• HDtracks Uncompressed Downloads

    Add another online store to the growing number offering lossless audiophile downloads. Not satisfied with lossless? HDtracks offers uncompressed AIFF albums and 24/96 DVD-Audio quality downloads! Started by the brothers Chesky of Chesky Records, the store will be fully functional very soon. This is very exciting news for audiophiles using music servers. Read more for additional details.
    From HDtracks.com

    "Founded by David and Norman Chesky of the audiophile-record label Chesky Records, HDtracks is a high-quality music download service offering a diverse catalog of independent music from around the world. HDtracks does not believe in DRM, and as a result, we offer a selection of unencrypted files that play on any computer or portable device.

    In an age when there is a computer in every home, we have grown accustomed to accessing music at the touch of a button. But, what about the quality of that music? Why should the sound suffer because of convenience? With HDtracks, we have discovered the way to have it all: world-class music, unrivaled sound, and files that play in any environment.

    We have several formats available for fans of all types of music. If you would like genuine CD-quality sound, HDtracks offers both AIFF and FLAC lossless files. For those who wish to carry their music in a portable player, we have 320kbps files that far exceed the quality of standard MP3 files.

    Finally, audiophiles take note. HDtracks will soon offer select titles in ultra-high resolution 96khz/24bit files. This is true DVD-audio sound quality for music lovers that demand the very best!"

     

    One note from the FAQ section of the site:

    Q: Where is the Mac version of the Download Manager?
    A: We're currently working on a Mac version of the Download Manager which should be available soon. We will let you know as soon as it is.

    Here is the link
    Comments 30 Comments
    1. The Computer Audiophile's Avatar
      The Computer Audiophile -
      I just heard from David Chesky, he said they won't be adding 5.1 content for a while.
    1. Poo's Avatar
      Poo -
      Wouldn't it be great if they offered a sample of that high resolution audio for Free Music Friday?!!! Nothing beats a little test at home...
    1. The Computer Audiophile's Avatar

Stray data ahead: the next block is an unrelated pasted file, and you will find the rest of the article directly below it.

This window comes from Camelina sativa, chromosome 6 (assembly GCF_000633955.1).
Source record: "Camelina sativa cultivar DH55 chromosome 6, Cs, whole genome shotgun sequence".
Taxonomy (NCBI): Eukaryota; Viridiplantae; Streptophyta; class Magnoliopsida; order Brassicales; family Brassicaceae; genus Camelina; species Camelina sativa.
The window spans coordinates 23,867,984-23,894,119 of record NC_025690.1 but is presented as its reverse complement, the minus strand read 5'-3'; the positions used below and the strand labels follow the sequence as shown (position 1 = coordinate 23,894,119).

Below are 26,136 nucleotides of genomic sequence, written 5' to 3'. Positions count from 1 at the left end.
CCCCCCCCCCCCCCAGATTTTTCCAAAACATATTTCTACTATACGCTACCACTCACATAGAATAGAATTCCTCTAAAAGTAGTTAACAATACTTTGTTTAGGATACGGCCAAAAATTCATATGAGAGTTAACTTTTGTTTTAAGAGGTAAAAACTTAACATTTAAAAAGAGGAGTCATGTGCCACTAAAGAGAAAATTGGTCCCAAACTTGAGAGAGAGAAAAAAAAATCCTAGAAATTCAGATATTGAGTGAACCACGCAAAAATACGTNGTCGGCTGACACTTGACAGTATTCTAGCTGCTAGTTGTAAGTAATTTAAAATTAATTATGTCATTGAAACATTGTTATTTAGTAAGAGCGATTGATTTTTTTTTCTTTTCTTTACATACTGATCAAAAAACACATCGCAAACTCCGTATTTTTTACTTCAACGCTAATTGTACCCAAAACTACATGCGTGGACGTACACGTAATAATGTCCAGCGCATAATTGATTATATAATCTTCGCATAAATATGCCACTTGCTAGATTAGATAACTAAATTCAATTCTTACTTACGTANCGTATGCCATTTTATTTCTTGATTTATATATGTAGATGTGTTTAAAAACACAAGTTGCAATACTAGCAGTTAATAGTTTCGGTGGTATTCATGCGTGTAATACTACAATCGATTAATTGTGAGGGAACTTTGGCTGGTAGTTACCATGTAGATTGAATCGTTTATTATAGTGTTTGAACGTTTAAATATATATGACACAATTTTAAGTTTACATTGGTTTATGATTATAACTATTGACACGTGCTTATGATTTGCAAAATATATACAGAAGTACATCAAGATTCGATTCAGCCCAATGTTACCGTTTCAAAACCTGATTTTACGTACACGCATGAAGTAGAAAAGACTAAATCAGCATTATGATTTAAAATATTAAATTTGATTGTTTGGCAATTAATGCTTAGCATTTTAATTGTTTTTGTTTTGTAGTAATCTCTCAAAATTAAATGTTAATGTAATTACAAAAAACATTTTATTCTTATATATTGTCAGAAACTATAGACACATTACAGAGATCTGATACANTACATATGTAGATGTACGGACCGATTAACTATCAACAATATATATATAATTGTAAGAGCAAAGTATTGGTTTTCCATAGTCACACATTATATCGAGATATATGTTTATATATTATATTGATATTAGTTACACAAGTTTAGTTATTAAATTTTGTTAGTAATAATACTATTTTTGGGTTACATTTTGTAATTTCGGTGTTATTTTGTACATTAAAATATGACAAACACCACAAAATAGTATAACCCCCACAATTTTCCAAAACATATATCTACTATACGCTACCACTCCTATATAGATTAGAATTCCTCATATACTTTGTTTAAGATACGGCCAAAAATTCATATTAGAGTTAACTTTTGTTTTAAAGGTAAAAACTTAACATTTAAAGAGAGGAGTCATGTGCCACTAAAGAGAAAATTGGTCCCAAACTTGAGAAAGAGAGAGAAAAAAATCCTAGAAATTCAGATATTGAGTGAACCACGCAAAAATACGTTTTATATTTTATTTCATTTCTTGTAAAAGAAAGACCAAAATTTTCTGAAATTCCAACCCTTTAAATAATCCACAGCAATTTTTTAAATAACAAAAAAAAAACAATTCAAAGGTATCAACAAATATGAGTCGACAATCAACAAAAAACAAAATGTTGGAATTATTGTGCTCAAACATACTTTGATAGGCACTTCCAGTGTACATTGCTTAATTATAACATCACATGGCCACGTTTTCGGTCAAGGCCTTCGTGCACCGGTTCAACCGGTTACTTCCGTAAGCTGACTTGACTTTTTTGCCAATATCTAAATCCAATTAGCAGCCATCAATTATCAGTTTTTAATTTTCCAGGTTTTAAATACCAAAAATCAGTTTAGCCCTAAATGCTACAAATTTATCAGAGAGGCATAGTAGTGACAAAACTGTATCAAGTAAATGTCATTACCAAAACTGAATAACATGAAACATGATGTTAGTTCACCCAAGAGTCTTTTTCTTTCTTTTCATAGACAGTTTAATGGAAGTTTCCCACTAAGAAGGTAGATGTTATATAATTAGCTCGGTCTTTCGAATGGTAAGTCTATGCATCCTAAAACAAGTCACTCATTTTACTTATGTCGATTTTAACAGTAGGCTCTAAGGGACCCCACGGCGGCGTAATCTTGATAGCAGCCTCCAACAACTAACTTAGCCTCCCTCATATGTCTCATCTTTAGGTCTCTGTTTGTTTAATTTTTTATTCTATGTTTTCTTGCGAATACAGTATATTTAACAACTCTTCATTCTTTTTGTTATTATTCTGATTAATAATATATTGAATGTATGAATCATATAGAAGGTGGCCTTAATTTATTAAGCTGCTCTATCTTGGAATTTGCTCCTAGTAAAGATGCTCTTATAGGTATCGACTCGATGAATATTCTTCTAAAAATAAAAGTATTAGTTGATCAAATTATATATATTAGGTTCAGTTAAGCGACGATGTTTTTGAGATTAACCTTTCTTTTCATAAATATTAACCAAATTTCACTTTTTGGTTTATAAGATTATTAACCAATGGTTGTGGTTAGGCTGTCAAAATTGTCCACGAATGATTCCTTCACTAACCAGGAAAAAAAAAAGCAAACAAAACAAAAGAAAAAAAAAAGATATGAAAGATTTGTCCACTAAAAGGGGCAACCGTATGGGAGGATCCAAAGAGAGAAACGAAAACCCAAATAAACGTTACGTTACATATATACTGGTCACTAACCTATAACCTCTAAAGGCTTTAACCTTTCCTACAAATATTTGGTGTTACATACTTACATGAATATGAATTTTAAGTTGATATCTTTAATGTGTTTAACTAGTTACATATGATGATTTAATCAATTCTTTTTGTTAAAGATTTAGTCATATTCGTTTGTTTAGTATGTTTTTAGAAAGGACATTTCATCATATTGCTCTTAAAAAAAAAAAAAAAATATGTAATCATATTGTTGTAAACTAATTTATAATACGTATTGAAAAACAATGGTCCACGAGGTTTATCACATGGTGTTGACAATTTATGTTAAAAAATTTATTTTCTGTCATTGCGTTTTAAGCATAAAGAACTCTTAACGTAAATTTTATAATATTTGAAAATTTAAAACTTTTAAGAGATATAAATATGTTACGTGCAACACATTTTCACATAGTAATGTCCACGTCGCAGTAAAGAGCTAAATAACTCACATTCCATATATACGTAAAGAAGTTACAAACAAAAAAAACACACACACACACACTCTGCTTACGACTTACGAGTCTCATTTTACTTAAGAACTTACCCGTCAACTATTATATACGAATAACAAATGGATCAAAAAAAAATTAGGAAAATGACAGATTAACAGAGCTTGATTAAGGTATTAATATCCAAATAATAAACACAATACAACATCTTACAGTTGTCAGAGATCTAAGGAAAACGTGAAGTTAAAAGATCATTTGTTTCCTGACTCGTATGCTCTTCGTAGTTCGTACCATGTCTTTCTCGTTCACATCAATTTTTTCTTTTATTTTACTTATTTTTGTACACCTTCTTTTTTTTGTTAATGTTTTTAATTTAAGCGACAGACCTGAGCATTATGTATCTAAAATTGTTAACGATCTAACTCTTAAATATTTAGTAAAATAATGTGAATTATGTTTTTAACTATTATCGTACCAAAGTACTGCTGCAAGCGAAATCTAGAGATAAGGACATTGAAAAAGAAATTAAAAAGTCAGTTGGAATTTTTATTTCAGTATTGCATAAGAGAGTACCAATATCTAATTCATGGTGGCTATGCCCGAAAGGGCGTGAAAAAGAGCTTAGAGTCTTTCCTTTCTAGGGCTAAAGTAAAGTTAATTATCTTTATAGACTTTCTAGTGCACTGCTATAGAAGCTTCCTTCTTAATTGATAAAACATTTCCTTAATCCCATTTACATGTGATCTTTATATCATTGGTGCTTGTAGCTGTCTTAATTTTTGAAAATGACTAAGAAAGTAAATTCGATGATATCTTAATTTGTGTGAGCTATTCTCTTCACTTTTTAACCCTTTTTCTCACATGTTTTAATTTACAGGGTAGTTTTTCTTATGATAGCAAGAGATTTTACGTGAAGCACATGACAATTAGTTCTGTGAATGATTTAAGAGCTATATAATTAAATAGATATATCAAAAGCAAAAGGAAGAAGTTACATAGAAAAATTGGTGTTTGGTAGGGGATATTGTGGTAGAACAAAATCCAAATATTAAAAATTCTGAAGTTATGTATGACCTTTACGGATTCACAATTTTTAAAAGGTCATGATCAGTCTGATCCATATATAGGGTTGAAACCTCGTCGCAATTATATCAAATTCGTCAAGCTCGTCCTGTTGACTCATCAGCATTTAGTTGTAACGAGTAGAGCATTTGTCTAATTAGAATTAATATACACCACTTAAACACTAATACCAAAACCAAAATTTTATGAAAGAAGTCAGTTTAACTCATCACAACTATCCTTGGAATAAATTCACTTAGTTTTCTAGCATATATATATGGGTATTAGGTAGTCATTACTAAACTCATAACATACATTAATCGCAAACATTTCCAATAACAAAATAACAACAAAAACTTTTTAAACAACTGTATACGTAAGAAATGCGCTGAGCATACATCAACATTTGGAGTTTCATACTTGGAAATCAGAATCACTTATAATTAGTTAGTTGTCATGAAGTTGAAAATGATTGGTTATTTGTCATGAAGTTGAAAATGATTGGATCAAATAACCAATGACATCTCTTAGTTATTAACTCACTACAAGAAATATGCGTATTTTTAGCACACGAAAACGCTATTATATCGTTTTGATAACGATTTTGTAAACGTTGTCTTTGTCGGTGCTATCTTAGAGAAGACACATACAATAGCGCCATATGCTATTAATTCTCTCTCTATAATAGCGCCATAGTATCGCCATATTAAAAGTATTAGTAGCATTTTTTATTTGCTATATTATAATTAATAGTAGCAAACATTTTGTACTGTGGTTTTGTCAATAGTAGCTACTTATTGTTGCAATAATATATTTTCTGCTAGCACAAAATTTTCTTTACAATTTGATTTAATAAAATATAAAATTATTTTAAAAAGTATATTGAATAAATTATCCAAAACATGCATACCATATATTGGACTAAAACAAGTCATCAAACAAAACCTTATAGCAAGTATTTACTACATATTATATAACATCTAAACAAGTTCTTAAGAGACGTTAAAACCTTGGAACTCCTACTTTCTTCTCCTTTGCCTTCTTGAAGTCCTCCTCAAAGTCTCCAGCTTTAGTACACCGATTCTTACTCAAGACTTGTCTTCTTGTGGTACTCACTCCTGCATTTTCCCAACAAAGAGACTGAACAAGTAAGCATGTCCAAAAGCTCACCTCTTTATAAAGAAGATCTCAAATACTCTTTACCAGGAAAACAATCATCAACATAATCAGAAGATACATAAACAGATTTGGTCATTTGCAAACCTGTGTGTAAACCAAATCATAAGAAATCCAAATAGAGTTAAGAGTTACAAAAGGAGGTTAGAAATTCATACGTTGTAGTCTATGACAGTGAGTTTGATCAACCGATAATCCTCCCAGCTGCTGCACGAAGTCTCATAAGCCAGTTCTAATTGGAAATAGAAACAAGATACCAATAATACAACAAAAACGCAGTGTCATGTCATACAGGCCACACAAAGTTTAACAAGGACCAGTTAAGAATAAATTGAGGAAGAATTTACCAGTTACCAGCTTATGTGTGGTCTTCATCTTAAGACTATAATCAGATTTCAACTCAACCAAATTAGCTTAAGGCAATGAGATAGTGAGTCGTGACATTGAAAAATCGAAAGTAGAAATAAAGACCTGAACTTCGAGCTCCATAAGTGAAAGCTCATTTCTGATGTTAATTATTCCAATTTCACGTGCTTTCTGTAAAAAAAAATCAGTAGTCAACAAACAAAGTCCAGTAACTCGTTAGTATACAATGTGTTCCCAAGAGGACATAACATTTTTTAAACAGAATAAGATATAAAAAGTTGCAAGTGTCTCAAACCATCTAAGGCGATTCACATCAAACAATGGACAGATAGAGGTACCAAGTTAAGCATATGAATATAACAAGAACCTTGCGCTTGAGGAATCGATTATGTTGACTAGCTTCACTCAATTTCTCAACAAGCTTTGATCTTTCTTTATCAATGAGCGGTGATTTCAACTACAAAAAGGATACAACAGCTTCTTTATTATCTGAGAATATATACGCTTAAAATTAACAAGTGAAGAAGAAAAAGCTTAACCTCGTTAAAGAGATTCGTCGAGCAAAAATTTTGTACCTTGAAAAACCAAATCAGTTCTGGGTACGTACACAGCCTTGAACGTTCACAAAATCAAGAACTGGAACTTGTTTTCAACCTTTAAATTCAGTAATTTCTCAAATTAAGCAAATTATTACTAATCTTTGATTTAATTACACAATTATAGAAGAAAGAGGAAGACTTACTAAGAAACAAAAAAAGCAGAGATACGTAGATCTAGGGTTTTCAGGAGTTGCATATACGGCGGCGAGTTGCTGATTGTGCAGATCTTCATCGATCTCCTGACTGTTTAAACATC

The Computer Audiophile -
      Don't steal my thunder (**cough** coming soon **cough**) <br />
      :-)
    1. markr's Avatar
      markr -
      I'm just looking at the FIRST page of their Blues Artists and noticing a few I like:<br />
      <br />
      Marcia Ball<br />
      Clarence Gatemouth Brown<br />
      Roy Buchanan<br />
      Clifton Chenier<br />
      W.C.Clark<br />
      Commander Cody<br />
      Albert Collins<br />
      James Cotton<br />
      <br />
      I know I saw a Johnny Winter in there somewhere too....<br />
      <br />
      This site ROCKS!<br />
      <br />
      Thanks for the 'heads UP' Chris!!!<br />
      <br />
      markr
    1. The Computer Audiophile's Avatar
      The Computer Audiophile -
      That's what I thought too mark. Look at all the labels they sell. The list is huge.
    1. markr's Avatar
      markr -
      ... for a couple of hundred dollars credit at that store TODAY! (I've got a PC..... heheheh).<br />
      <br />
      I hope that the relative silence here about this is because everyone is too busy downloading over there.....<br />
      <br />
      markr<br />
      THIS - Is MARVELOUS. I hope they are for real.
    1. The Computer Audiophile's Avatar
      The Computer Audiophile -
      I don't think people quite realize how cool the Chesky site is and will be. As you probably know they have been a huge player in the audiophile quality CD / SACD market for some time. Much more so than Linn Records. Chesky put about three years into creating the site and I think it is here to stay.
    1. Shamsky's Avatar
      Shamsky -
      I am curious what equipment that fellow computer audiophiles are using to play these 2 channel 96khz/24bit file downloads. The only player that I am aware of that will output downloaded 96khz/24bit AIFF and FLACs is Slimdevices Transporter via their Slim Server software.<br />
      <br />
      BTW, a 5.1 multi-channel Transporter is very high on my future wish list. I hope that Slim Devices is checking out this forum.<br />
    1. The Computer Audiophile's Avatar
      The Computer Audiophile -
      Hey Shamsky - A lot of us are using Benchmark DACs of various versions. They support 24/96 via USB. there are a few others that do as well. I think there is a thread in the DAC forum that lists a few.<br />
      <br />
      Many DACs say they support 24/96, but in small print they say USB only supports 16/48.
    1. markr's Avatar
      markr -
      ....and HI THERE Shamsky!<br />
      <br />
      Quick relevant equipment/player profile: I use iTunes on the Mac to playback the files. I use 'Max' to covert the downloads from FLAC to AIFF in 24/96. I keep the FLAC file in hopes that a player will emerge for the Mac that really works well (send feedback to the iTunes site everyone!).... I have a PC too, so.... The hardware I'm using is a Firewire 400 RME Fireface 400 (pro side) A/D/A box - on a Mac, it tells me that it supports up to 32 bit/192 KHz. Haven't acquired anything above 24/96 to use so far, but the possibilities are there. ....Say like when I start digitizing my vinyl.....<br />